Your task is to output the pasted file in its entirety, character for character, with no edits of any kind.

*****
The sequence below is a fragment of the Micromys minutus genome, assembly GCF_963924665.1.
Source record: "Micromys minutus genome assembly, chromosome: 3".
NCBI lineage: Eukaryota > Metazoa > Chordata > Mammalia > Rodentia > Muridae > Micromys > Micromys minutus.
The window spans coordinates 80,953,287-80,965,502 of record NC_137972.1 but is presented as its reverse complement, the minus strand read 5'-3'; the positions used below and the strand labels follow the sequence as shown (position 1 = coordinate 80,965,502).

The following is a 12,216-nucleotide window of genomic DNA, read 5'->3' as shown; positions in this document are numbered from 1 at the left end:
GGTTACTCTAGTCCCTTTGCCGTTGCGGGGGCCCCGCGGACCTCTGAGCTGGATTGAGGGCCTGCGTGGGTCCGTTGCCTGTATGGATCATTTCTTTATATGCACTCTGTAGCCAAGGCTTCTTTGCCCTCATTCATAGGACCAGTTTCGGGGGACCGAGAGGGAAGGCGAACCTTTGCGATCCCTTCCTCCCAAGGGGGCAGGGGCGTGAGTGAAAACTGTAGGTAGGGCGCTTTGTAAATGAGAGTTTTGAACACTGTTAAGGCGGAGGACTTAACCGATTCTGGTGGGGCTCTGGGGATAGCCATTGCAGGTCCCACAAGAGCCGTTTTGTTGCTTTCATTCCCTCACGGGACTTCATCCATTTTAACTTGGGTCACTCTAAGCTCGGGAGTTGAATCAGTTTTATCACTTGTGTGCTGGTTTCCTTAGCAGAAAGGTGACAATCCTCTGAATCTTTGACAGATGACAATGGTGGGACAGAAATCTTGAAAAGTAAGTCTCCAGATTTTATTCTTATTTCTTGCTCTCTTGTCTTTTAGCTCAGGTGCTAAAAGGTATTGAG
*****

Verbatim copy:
The sequence below is a fragment of the Micromys minutus genome, assembly GCF_963924665.1.
Source record: "Micromys minutus genome assembly, chromosome: 3".
NCBI lineage: Eukaryota > Metazoa > Chordata > Mammalia > Rodentia > Muridae > Micromys > Micromys minutus.
The window spans coordinates 80,953,287-80,965,502 of record NC_137972.1 but is presented as its reverse complement, the minus strand read 5'-3'; the positions used below and the strand labels follow the sequence as shown (position 1 = coordinate 80,965,502).

The following is a 12,216-nucleotide window of genomic DNA, read 5'->3' as shown; positions in this document are numbered from 1 at the left end:
GGTTACTCTAGTCCCTTTGCCGTTGCGGGGGCCCCGCGGACCTCTGAGCTGGATTGAGGGCCTGCGTGGGTCCGTTGCCTGTATGGATCATTTCTTTATATGCACTCTGTAGCCAAGGCTTCTTTGCCCTCATTCATAGGACCAGTTTCGGGGGACCGAGAGGGAAGGCGAACCTTTGCGATCCCTTCCTCCCAAGGGGGCAGGGGCGTGAGTGAAAACTGTAGGTAGGGCGCTTTGTAAATGAGAGTTTTGAACACTGTTAAGGCGGAGGACTTAACCGATTCTGGTGGGGCTCTGGGGATAGCCATTGCAGGTCCCACAAGAGCCGTTTTGTTGCTTTCATTCCCTCACGGGACTTCATCCATTTTAACTTGGGTCACTCTAAGCTCGGGAGTTGAATCAGTTTTATCACTTGTGTGCTGGTTTCCTTAGCAGAAAGGTGACAATCCTCTGAATCTTTGACAGATGACAATGGTGGGACAGAAATCTTGAAAAGTAAGTCTCCAGATTTTATTCTTATTTCTTGCTCTCTTGTCTTTTAGCTCAGGTGCTAAAAGGTATTGAG